• Are you building up for a race, starting out running or just wanting to increase your training load? There are a few simple rules you can follow to significantly decrease your chance of an overuse injury,and still increase training load, so read closely…

    A recent study in the Journal of Orthopaedic and Sports Physiotherapy, tested out the rule familiar to most runners that you should not increase your distance by more than 10% per week unless you want to incur the wrath of the over-use injury monster! The study has clarified a few things and managed to give some simple guidelines to follow so that you can safely increase your training load without those annoying niggles (or less of them anyway).

    It has been an accepted practice and quite easy to just go by the rule to not increase distance by more than 10% per week, but this hasn’t been studied in very much detail in the past. Fortunately, this is changing, and for good reason too as “training error ” is thought to account for 60-70% of over-use injuries.1

    So here are the main findings from the study, condensed down:

    1. Runners who increased their distance by more than 30% over a two-week period were more vulnerable to over-use injuries, compared to runners who increased by less than 10%
    2. The suspected reason for this is that if a runner increases distance by a large amount (more than they are used to), they are forced to slow their pace, which in turn means shorter strides to cover a larger distance, which is a considerable number of extra steps. This means far more repetitive loading through your limbs. This is important as the force going through your knee joint is significantly higher when in slow-speed running.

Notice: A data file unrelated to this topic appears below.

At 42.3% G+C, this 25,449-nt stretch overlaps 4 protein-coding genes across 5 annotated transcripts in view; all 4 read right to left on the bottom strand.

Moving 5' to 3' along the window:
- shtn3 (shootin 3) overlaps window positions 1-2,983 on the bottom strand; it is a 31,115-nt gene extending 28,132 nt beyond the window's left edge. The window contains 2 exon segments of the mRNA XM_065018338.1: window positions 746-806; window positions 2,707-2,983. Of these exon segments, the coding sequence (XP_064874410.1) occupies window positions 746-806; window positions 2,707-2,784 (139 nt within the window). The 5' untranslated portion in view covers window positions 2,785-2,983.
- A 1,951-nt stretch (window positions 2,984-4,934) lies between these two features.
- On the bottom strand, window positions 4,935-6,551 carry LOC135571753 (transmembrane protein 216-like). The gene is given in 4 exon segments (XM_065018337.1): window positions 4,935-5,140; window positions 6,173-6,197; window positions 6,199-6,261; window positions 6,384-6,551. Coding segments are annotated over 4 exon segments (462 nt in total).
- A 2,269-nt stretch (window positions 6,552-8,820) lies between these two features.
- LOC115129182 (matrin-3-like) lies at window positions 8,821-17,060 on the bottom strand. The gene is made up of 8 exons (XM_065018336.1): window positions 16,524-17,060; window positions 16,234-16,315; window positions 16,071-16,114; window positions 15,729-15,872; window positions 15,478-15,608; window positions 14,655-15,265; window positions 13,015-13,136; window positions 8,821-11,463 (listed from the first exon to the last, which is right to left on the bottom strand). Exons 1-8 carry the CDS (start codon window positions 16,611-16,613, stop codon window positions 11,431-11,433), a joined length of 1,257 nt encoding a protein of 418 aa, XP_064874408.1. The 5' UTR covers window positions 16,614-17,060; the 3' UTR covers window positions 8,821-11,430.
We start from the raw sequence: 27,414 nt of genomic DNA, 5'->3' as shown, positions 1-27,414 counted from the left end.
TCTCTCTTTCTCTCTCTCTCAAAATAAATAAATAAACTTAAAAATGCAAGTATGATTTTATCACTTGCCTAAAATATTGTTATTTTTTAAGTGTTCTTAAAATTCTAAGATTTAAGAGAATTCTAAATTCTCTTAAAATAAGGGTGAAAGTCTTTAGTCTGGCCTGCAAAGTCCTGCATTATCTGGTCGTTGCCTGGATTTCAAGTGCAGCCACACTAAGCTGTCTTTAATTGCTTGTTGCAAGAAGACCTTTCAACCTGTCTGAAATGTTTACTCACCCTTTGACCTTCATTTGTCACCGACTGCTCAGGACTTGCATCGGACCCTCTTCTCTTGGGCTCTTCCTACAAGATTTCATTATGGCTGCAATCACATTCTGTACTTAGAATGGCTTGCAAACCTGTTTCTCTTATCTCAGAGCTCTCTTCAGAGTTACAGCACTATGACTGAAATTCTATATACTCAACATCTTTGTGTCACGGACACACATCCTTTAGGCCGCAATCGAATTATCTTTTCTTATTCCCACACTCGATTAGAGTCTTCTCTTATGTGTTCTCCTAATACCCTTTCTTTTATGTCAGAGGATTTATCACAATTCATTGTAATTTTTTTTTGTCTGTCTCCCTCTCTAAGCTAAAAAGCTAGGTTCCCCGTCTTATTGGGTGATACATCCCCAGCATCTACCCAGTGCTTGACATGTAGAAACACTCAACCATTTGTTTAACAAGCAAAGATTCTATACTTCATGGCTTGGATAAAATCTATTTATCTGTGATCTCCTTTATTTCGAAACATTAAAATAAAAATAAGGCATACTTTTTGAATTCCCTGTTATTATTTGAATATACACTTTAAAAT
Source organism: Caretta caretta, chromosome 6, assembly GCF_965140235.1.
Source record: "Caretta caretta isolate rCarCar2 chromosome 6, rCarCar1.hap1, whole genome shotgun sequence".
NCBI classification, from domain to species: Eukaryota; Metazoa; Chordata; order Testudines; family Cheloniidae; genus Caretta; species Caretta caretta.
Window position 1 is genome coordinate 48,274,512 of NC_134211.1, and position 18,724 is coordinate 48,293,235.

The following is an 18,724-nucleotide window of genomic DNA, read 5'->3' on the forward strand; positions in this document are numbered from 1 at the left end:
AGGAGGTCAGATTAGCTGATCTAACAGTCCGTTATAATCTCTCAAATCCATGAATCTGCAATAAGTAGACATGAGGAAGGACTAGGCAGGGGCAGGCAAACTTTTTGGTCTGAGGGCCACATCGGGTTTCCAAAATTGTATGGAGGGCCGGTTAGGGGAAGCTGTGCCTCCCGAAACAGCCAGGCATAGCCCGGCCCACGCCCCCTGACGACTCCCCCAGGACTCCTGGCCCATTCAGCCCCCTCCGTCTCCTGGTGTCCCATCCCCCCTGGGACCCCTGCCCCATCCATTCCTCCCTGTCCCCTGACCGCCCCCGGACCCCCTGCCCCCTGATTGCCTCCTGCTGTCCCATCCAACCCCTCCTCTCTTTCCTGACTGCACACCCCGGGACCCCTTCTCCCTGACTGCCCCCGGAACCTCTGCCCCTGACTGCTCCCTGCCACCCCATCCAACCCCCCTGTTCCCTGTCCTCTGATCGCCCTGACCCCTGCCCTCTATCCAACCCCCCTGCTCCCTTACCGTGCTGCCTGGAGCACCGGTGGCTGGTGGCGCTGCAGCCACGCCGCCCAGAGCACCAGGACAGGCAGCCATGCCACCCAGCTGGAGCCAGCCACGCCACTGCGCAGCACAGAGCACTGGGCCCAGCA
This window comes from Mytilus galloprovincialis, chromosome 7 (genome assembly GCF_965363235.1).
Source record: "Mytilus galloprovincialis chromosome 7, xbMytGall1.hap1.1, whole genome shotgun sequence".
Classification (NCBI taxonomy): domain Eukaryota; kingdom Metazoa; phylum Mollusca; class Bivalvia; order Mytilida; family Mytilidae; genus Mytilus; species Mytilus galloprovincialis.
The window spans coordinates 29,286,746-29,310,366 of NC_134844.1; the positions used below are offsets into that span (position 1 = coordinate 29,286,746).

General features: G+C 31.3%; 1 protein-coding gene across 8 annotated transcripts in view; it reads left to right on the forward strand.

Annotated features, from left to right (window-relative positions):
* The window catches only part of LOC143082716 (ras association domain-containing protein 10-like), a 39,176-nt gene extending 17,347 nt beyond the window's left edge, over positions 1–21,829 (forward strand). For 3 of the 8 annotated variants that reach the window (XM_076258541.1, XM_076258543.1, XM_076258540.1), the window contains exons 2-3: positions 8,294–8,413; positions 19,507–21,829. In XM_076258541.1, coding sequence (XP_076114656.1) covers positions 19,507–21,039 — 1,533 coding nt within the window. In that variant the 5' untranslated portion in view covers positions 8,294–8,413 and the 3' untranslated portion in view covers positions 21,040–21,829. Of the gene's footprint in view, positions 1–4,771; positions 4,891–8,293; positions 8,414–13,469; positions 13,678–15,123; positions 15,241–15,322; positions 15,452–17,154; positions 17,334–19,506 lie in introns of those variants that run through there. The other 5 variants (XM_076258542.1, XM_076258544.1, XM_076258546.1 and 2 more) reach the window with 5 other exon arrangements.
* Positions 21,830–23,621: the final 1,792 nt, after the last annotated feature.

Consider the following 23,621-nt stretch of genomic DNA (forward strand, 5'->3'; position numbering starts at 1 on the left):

3. When it comes to training error, it is most important to gradually increase your distance but we also can’t ignore that increasing your speed rapidly or suddenly has been linked to injuries like achilles tendinopathy, plantar fasciopathy and calf injuries.

    Conclusion: Generally follow the rule of not increasing more than 10% per week to stay in the safe zone. If you need to increase by more than that and have less time, stay below an increase in distance of 30% over two weeks – any more than this and you are asking for trouble.


    If you need advice on your training plan (adding in interval training, altering terrain etc) or need some sport specific strength and conditioning, book in for one of our individualised RunFx assessments for a comprehensive review of your running to keep you running easier, faster and with less risk of injury.